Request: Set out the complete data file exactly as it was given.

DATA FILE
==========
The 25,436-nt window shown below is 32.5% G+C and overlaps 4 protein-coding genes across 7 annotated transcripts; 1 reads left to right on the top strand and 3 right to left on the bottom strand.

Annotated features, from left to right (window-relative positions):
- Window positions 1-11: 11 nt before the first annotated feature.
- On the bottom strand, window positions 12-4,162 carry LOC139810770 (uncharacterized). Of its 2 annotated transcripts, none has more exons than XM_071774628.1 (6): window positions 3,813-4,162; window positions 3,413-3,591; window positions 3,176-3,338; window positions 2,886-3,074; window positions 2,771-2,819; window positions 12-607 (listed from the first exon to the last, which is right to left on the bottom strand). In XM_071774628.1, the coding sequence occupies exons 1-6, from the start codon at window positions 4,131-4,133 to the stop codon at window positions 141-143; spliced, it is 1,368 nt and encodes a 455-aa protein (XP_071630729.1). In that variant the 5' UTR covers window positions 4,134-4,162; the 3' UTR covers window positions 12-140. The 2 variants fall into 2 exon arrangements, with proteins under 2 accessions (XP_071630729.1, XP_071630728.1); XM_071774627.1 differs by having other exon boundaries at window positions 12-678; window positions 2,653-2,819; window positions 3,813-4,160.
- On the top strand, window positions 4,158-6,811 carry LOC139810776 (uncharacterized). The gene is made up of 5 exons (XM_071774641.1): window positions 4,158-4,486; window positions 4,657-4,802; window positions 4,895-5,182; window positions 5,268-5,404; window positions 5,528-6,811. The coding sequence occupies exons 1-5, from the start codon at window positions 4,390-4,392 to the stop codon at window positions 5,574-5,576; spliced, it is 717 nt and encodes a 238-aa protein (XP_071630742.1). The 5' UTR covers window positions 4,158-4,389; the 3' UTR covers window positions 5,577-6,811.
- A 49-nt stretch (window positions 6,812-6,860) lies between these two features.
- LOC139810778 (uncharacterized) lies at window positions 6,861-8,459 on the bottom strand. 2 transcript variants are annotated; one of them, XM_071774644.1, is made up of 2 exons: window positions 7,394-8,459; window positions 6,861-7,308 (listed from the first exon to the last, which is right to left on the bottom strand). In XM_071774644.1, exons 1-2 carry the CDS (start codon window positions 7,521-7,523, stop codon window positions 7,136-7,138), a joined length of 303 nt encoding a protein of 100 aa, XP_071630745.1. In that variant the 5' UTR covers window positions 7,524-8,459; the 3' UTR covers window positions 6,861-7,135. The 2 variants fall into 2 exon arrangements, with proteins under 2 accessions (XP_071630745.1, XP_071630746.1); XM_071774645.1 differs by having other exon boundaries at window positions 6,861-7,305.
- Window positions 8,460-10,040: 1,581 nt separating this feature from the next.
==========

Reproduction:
The 25,436-nt window shown below is 32.5% G+C and overlaps 4 protein-coding genes across 7 annotated transcripts; 1 reads left to right on the top strand and 3 right to left on the bottom strand.

Annotated features, from left to right (window-relative positions):
- Window positions 1-11: 11 nt before the first annotated feature.
- On the bottom strand, window positions 12-4,162 carry LOC139810770 (uncharacterized). Of its 2 annotated transcripts, none has more exons than XM_071774628.1 (6): window positions 3,813-4,162; window positions 3,413-3,591; window positions 3,176-3,338; window positions 2,886-3,074; window positions 2,771-2,819; window positions 12-607 (listed from the first exon to the last, which is right to left on the bottom strand). In XM_071774628.1, the coding sequence occupies exons 1-6, from the start codon at window positions 4,131-4,133 to the stop codon at window positions 141-143; spliced, it is 1,368 nt and encodes a 455-aa protein (XP_071630729.1). In that variant the 5' UTR covers window positions 4,134-4,162; the 3' UTR covers window positions 12-140. The 2 variants fall into 2 exon arrangements, with proteins under 2 accessions (XP_071630729.1, XP_071630728.1); XM_071774627.1 differs by having other exon boundaries at window positions 12-678; window positions 2,653-2,819; window positions 3,813-4,160.
- On the top strand, window positions 4,158-6,811 carry LOC139810776 (uncharacterized). The gene is made up of 5 exons (XM_071774641.1): window positions 4,158-4,486; window positions 4,657-4,802; window positions 4,895-5,182; window positions 5,268-5,404; window positions 5,528-6,811. The coding sequence occupies exons 1-5, from the start codon at window positions 4,390-4,392 to the stop codon at window positions 5,574-5,576; spliced, it is 717 nt and encodes a 238-aa protein (XP_071630742.1). The 5' UTR covers window positions 4,158-4,389; the 3' UTR covers window positions 5,577-6,811.
- A 49-nt stretch (window positions 6,812-6,860) lies between these two features.
- LOC139810778 (uncharacterized) lies at window positions 6,861-8,459 on the bottom strand. 2 transcript variants are annotated; one of them, XM_071774644.1, is made up of 2 exons: window positions 7,394-8,459; window positions 6,861-7,308 (listed from the first exon to the last, which is right to left on the bottom strand). In XM_071774644.1, exons 1-2 carry the CDS (start codon window positions 7,521-7,523, stop codon window positions 7,136-7,138), a joined length of 303 nt encoding a protein of 100 aa, XP_071630745.1. In that variant the 5' UTR covers window positions 7,524-8,459; the 3' UTR covers window positions 6,861-7,135. The 2 variants fall into 2 exon arrangements, with proteins under 2 accessions (XP_071630745.1, XP_071630746.1); XM_071774645.1 differs by having other exon boundaries at window positions 6,861-7,305.
- Window positions 8,460-10,040: 1,581 nt separating this feature from the next.